|Authors||Borland, R., Hyland, A., Cummings, K. M., & Fong, G. T.|
|Date||July 26, 2010|
|Publication Link||Nicotine & Tobacco Research Volume12, Issuesuppl 1Pp. S1-S3
|Citation||Borland, R., Hyland, A., Cummings, K. M., & Fong, G. T. (2010). One size does not fit all whenit comes to smoking cessation: Obervations from the International Tobacco Control Policy Evaluation Project. Nicotine & Tobacco Research, 12(Suppl1), S1-S3|
|Abstract||The global community, through the World Health Organization’s Framework Convention on Tobacco Control (FCTC), is seeking to develop Guidelines for the implementation of Article 14 of the Convention, which deals with support for smoking cessation. This development requires models of how best to develop infrastructure and measures to promote and support cessation around the world. This special issue of Nicotine & Tobacco Research provides some evidence from the International Tobacco Control (ITC) Policy Evaluation Project that is contributing to an increased understanding of the challenges associated with encouraging and supporting smoking cessation. The ITC project (of which we are all leaders) is a research collaborative of more than 80 tobacco control researchers across 20 countries of which data from 7 countries are featured in this supplement. This commentary discusses three areas where the research reported here makes a contribution: our understanding of dependence; the effects of socioeconomic factors on cessation; and the potential utility of support programs. But first, we describe the context for this research.In work that we have not yet published, comparing results across the ITC family of countries, it is apparent that there are considerable differences between countries in the level of quitting activity and the supports used. We believe that much of this variation reflects differences in the history of tobacco control efforts of the country and that some is due to policy decisions as to the form of supports to provide and/or subsidize. Such decisions are likely at least in part affected by the sorts of help smokers in the country are interested in using, which is at present a poorly understood function of cultural factors, the extent to which tobacco use is seen as both damaging and socially undesirable and their experiences of trying to quit.|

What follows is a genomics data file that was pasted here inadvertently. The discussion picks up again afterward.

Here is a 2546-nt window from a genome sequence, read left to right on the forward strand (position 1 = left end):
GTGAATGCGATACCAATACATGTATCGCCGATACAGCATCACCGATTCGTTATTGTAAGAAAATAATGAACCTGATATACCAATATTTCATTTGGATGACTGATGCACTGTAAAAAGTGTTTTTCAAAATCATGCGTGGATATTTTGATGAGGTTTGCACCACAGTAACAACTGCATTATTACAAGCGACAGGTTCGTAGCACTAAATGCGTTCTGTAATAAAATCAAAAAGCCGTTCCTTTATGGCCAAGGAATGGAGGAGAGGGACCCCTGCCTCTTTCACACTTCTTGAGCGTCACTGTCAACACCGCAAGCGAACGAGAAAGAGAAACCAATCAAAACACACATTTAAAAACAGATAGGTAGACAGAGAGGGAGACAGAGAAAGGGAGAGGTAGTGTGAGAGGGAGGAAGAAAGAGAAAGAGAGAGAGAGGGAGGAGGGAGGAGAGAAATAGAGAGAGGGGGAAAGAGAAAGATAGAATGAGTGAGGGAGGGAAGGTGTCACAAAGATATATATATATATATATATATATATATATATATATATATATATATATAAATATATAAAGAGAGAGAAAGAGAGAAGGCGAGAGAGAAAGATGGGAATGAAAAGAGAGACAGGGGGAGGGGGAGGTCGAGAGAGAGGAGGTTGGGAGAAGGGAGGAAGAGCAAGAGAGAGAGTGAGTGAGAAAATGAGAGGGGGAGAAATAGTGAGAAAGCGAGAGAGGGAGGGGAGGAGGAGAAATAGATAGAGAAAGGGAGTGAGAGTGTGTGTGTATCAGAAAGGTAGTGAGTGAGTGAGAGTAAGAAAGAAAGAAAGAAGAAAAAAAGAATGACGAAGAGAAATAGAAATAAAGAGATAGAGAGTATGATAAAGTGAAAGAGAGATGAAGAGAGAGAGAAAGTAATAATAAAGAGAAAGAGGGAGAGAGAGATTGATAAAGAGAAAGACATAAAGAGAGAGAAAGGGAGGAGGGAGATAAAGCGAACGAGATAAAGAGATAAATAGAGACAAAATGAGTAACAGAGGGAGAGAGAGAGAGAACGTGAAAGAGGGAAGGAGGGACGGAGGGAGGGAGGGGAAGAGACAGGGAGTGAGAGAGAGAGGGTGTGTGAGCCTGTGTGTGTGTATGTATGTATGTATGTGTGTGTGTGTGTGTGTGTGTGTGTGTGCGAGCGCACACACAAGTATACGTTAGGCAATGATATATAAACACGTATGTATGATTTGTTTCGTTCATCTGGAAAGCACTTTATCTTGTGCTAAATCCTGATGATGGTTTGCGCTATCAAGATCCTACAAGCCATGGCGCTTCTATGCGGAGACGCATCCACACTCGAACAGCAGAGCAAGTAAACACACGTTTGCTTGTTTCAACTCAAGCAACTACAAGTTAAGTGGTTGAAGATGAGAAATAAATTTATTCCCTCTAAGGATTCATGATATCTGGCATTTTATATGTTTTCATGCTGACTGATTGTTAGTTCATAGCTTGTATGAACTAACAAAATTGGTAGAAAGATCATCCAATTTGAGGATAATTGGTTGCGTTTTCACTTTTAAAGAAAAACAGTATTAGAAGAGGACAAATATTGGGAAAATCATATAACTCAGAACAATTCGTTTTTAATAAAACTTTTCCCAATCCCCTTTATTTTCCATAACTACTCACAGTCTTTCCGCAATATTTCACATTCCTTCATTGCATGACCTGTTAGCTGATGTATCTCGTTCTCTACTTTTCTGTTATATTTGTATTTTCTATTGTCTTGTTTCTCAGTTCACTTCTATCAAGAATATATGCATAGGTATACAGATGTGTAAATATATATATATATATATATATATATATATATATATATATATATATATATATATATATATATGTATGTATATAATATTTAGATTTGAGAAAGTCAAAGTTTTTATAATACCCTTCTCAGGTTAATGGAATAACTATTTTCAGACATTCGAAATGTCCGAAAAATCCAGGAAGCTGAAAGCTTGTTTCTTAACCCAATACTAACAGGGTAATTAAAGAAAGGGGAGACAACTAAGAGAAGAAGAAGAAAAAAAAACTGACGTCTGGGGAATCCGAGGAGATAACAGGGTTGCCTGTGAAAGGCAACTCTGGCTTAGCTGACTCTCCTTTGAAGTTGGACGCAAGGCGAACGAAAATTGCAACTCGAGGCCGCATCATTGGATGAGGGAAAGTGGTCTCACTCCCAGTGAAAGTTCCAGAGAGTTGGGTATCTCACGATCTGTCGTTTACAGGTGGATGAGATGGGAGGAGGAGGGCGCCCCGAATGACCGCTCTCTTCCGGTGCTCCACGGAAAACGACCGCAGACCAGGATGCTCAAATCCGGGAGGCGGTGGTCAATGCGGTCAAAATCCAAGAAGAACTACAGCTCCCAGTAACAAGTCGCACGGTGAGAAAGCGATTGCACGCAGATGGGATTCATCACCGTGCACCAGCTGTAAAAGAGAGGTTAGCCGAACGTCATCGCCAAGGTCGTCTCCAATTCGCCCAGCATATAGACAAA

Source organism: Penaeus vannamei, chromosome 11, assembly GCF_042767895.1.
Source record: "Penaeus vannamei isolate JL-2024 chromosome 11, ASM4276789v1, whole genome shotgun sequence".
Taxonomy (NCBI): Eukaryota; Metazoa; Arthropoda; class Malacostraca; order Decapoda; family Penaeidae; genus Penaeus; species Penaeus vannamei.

One size does not fit all when it comes to smoking cessation: Obervations from the International Tobacco Control Policy Evaluation Project.
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